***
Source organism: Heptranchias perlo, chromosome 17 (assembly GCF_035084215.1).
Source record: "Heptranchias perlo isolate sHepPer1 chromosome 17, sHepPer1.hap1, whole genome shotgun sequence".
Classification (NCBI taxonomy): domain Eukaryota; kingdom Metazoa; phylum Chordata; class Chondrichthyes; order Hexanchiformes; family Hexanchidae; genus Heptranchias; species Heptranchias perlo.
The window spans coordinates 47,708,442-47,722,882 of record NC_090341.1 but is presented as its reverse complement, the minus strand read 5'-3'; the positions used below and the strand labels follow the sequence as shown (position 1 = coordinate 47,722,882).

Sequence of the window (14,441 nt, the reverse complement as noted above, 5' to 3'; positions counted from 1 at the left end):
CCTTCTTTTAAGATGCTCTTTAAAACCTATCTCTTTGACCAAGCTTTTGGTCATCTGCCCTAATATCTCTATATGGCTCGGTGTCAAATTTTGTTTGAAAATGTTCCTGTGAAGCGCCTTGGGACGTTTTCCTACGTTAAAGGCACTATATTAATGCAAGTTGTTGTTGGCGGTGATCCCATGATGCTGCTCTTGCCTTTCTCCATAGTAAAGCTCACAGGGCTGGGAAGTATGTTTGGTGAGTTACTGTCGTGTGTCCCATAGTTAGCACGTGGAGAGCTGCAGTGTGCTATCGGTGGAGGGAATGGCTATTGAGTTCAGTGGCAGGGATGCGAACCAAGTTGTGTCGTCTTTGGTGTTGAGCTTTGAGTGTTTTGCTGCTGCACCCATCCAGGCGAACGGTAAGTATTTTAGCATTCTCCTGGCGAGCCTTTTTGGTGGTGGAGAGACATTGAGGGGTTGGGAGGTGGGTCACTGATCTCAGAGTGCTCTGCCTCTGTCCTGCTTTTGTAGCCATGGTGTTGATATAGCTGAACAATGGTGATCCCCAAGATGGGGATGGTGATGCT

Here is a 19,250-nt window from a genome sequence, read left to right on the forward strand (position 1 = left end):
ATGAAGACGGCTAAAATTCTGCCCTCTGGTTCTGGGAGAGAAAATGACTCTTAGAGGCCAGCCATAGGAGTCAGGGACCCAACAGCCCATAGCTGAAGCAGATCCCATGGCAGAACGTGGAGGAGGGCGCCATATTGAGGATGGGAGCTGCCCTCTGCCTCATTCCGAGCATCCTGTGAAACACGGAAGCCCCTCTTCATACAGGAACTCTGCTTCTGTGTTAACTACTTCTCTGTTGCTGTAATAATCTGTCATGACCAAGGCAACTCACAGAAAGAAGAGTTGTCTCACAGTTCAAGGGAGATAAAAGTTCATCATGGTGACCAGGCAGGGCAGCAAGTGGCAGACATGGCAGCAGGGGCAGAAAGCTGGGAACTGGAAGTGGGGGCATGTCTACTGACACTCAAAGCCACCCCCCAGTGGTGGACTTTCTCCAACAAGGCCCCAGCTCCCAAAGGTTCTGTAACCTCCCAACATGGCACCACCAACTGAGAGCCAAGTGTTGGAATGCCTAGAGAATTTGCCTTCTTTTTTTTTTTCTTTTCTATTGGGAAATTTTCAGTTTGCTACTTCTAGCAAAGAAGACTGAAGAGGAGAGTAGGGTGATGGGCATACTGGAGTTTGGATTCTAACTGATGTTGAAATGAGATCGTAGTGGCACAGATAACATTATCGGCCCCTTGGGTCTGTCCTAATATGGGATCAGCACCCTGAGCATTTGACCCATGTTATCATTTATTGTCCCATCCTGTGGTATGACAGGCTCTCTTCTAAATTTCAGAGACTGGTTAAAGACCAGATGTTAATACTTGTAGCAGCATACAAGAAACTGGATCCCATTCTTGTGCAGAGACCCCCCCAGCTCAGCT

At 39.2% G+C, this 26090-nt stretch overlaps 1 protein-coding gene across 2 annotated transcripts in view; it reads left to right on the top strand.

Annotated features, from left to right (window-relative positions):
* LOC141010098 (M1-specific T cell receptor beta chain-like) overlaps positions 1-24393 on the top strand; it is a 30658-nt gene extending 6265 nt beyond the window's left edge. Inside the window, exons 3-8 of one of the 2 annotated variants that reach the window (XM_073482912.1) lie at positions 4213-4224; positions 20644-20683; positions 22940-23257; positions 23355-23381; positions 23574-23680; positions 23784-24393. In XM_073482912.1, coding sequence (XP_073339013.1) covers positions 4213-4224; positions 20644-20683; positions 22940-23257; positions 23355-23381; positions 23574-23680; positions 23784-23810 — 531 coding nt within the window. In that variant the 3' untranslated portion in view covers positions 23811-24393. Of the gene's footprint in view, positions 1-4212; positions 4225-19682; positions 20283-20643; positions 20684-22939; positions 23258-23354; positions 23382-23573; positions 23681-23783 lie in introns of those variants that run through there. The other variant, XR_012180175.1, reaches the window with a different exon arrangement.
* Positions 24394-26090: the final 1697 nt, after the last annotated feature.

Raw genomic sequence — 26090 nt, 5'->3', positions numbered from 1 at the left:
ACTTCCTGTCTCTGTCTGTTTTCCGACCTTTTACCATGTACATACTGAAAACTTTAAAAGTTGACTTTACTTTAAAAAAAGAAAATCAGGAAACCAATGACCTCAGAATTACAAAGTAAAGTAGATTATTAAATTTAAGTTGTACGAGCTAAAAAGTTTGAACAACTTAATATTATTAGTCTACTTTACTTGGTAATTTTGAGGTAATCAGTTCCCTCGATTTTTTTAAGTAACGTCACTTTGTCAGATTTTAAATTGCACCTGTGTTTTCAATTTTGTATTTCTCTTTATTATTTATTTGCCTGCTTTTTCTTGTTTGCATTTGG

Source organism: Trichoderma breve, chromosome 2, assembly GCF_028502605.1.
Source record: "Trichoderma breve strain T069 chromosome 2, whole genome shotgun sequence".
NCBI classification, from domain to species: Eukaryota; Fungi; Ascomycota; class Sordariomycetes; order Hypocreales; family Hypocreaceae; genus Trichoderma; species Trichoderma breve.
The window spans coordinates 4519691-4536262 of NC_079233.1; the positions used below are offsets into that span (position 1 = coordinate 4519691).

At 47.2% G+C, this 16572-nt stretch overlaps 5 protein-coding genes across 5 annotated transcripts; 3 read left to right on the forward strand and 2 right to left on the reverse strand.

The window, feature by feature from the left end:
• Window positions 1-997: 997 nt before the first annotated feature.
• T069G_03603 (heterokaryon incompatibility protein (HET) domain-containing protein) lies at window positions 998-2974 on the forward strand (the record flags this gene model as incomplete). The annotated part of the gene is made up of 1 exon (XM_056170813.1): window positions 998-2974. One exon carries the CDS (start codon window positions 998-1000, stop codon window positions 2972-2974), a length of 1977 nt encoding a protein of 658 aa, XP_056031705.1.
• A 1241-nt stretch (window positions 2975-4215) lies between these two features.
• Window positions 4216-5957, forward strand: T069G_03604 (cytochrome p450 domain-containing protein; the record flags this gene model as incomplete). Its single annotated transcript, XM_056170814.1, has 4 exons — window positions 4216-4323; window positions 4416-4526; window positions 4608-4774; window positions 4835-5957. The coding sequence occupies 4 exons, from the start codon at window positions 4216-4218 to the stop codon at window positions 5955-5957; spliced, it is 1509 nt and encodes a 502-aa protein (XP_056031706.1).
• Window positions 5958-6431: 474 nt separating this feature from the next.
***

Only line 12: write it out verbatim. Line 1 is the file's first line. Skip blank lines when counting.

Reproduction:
* Positions 24394-26090: the final 1697 nt, after the last annotated feature.